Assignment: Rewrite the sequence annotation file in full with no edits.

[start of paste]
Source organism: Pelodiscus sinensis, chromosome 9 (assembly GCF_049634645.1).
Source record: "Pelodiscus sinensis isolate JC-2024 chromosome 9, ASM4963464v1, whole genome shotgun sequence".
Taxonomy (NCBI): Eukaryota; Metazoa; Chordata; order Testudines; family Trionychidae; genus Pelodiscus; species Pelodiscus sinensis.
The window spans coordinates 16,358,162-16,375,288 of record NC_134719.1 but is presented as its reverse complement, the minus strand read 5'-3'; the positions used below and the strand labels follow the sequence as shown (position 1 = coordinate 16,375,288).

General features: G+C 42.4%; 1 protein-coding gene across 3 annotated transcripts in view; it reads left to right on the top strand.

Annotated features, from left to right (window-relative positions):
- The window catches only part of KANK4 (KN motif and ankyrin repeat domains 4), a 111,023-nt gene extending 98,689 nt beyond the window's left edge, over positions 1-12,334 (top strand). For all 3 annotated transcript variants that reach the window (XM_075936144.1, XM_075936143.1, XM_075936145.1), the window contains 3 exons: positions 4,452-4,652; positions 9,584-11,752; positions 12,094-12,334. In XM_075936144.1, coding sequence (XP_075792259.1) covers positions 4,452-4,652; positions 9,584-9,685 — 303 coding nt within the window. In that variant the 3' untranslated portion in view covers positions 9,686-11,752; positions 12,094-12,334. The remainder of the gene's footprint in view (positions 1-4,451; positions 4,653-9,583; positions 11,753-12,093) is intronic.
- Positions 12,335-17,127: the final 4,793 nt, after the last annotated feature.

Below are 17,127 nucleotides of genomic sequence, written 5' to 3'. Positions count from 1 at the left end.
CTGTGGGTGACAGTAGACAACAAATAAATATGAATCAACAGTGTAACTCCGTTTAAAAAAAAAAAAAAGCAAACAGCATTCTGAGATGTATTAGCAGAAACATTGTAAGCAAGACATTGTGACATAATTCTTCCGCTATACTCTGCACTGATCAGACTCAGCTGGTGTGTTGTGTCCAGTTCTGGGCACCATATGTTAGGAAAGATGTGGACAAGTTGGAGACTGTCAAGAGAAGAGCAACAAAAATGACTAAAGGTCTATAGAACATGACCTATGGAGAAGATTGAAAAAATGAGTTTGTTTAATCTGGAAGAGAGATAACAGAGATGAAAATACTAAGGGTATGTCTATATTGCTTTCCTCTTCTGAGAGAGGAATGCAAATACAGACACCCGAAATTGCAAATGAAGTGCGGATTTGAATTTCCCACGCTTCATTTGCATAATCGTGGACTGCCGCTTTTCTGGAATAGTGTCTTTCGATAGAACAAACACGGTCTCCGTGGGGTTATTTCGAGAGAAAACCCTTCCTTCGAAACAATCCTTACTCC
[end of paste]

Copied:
Source organism: Pelodiscus sinensis, chromosome 9 (assembly GCF_049634645.1).
Source record: "Pelodiscus sinensis isolate JC-2024 chromosome 9, ASM4963464v1, whole genome shotgun sequence".
Taxonomy (NCBI): Eukaryota; Metazoa; Chordata; order Testudines; family Trionychidae; genus Pelodiscus; species Pelodiscus sinensis.
The window spans coordinates 16,358,162-16,375,288 of record NC_134719.1 but is presented as its reverse complement, the minus strand read 5'-3'; the positions used below and the strand labels follow the sequence as shown (position 1 = coordinate 16,375,288).

General features: G+C 42.4%; 1 protein-coding gene across 3 annotated transcripts in view; it reads left to right on the top strand.

Annotated features, from left to right (window-relative positions):
- The window catches only part of KANK4 (KN motif and ankyrin repeat domains 4), a 111,023-nt gene extending 98,689 nt beyond the window's left edge, over positions 1-12,334 (top strand). For all 3 annotated transcript variants that reach the window (XM_075936144.1, XM_075936143.1, XM_075936145.1), the window contains 3 exons: positions 4,452-4,652; positions 9,584-11,752; positions 12,094-12,334. In XM_075936144.1, coding sequence (XP_075792259.1) covers positions 4,452-4,652; positions 9,584-9,685 — 303 coding nt within the window. In that variant the 3' untranslated portion in view covers positions 9,686-11,752; positions 12,094-12,334. The remainder of the gene's footprint in view (positions 1-4,451; positions 4,653-9,583; positions 11,753-12,093) is intronic.
- Positions 12,335-17,127: the final 4,793 nt, after the last annotated feature.

Below are 17,127 nucleotides of genomic sequence, written 5' to 3'. Positions count from 1 at the left end.
CTGTGGGTGACAGTAGACAACAAATAAATATGAATCAACAGTGTAACTCCGTTTAAAAAAAAAAAAAAGCAAACAGCATTCTGAGATGTATTAGCAGAAACATTGTAAGCAAGACATTGTGACATAATTCTTCCGCTATACTCTGCACTGATCAGACTCAGCTGGTGTGTTGTGTCCAGTTCTGGGCACCATATGTTAGGAAAGATGTGGACAAGTTGGAGACTGTCAAGAGAAGAGCAACAAAAATGACTAAAGGTCTATAGAACATGACCTATGGAGAAGATTGAAAAAATGAGTTTGTTTAATCTGGAAGAGAGATAACAGAGATGAAAATACTAAGGGTATGTCTATATTGCTTTCCTCTTCTGAGAGAGGAATGCAAATACAGACACCCGAAATTGCAAATGAAGTGCGGATTTGAATTTCCCACGCTTCATTTGCATAATCGTGGACTGCCGCTTTTCTGGAATAGTGTCTTTCGATAGAACAAACACGGTCTCCGTGGGGTTATTTCGAGAGAAAACCCTTCCTTCGAAACAATCCTTACTCC